What you need to know:
- Food kiosks are especially popular, with those who cannot afford to rent space selling vegetables and fruits from the boots of their cars.
- As is normal nowadays, we found ourselves talking about Covid-19 and how it had disrupted our lives.
I’ve noticed something interesting where I live in the past month. There are more businesses coming up, making the local shopping centre more vibrant than it has ever been. Food kiosks are especially popular, with those who cannot afford to rent space selling vegetables and fruits from the boots of their cars – there’s also a man who has been selling chicken by the roadside from his Toyota Sienta, which he has fitted with bird cages in place of the back seats.
From what I have seen, he does brisk business, especially on weekends.
I gather that many of the people doing business from the boots of their cars are individuals who either lost jobs when Covid-19 hit, or those whose businesses went under.
It makes sense that most would turn to the food business, after all, Covid-19 and its devastating economic impact or not, people have to eat at the end of the day.
The other business that seems to be popular, at least in this area, is the construction business, if the many yards springing up that are selling construction material, from sand to cement and pipes as well as gates, is anything to go by.
This pandemic has made entrepreneurs of people who never thought that they could run a business, people who have been employed all their lives, but since there are no jobs to report to every morning, they have had to look for alternative sources of income to feed their families.
Two weeks ago, I took a cab and got chatting with the driver. As is normal nowadays, we found ourselves talking about Covid-19 and how it had disrupted our lives. He told me he lost his job three months ago.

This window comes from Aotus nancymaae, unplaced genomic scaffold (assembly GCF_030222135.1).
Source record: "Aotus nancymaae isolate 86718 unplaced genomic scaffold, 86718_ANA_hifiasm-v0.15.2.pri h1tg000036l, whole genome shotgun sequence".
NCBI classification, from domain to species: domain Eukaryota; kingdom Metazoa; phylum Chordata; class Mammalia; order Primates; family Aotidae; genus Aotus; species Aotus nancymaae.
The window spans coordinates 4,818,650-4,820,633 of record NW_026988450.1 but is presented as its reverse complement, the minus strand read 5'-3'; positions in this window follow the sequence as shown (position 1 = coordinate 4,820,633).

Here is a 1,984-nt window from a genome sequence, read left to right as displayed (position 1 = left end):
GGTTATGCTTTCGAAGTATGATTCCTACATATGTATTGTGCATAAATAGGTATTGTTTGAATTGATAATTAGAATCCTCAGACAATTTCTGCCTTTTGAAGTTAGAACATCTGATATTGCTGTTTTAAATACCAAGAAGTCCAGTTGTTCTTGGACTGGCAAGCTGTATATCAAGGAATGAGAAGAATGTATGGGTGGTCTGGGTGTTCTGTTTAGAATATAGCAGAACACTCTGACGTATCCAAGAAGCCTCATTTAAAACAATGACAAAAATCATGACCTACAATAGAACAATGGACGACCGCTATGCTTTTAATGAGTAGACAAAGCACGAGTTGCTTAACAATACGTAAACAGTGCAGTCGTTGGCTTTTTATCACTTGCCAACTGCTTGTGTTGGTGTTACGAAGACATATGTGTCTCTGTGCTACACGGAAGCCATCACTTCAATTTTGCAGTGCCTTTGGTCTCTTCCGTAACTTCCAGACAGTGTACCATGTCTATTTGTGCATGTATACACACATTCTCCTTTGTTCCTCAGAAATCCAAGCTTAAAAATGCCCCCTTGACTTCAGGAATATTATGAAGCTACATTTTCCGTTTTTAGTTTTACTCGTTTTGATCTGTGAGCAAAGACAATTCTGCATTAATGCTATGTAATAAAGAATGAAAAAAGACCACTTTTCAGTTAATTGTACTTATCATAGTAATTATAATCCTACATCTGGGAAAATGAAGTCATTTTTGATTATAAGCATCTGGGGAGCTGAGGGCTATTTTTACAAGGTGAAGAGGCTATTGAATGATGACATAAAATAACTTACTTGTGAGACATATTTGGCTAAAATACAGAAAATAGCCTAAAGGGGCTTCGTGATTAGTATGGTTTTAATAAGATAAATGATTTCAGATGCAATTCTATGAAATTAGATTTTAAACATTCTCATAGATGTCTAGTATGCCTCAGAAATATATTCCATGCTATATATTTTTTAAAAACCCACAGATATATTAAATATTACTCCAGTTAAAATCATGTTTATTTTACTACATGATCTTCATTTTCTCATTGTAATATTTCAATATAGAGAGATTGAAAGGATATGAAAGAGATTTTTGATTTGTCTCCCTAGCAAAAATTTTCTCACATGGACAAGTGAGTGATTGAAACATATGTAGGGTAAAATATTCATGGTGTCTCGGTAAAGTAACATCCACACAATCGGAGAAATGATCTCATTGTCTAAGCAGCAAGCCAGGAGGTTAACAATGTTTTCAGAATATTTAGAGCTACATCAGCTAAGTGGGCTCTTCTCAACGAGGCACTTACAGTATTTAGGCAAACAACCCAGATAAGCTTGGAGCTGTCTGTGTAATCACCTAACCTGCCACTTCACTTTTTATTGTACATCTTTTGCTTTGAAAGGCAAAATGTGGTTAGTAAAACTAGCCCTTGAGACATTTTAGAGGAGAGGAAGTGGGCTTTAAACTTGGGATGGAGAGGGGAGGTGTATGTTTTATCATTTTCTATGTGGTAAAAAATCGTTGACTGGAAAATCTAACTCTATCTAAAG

He worked in a company that distributed alcohol, and before he was laid off, he led a team of 20. One day, his employer called him and his colleagues and informed them that he was closing shop since the business was making losses and was therefore no longer sustainable.
He and his young family had relocated to Nairobi from Western Kenya two years ago, and the thought of packing up and returning upcountry did not appeal to him especially since the prospects there looked dimmer. He therefore decided to dig his heels in and look for an alternative source of income.
Eventually, he settled on the taxi business, but since he didn’t have a car, he leased one from a friend and registered with one of the taxi hailing companies operating in the country.
He told me that though he didn’t earn much since he split his earnings three ways – the company’s cut, the car owner’s cut and his cut, at least his family did not sleep hungry.
He was also thankful that schools are closed, otherwise he would not be able to afford school fees and other needs his son may require in class.
Stories of resilience
There are many other stories of resilience like his. This pandemic has been hard for many, and even harder for the majority, but in the process, the instinct to survive has inspired people to be innovative, to look beyond what they know how to do and find alternative ways to earn a living after the taps they earned their daily bread from before Covid-19 ran dry.
The innovation is endless, people have, for instance, realised that they can plant sukuma wiki and onions on their tiny balconies on the fifth floor, putting to use the money that could have gone towards buying vegetables to other needs.
Not only this, people are coming to the realisation that they can make a business out of a hobby, that pastime they indulged in during their spare time. Crises, it seems, though trying, have a way of opening one’s eyes to the possibilities out there.
The writer is Editor, Society & Magazines, Daily Nation [email protected]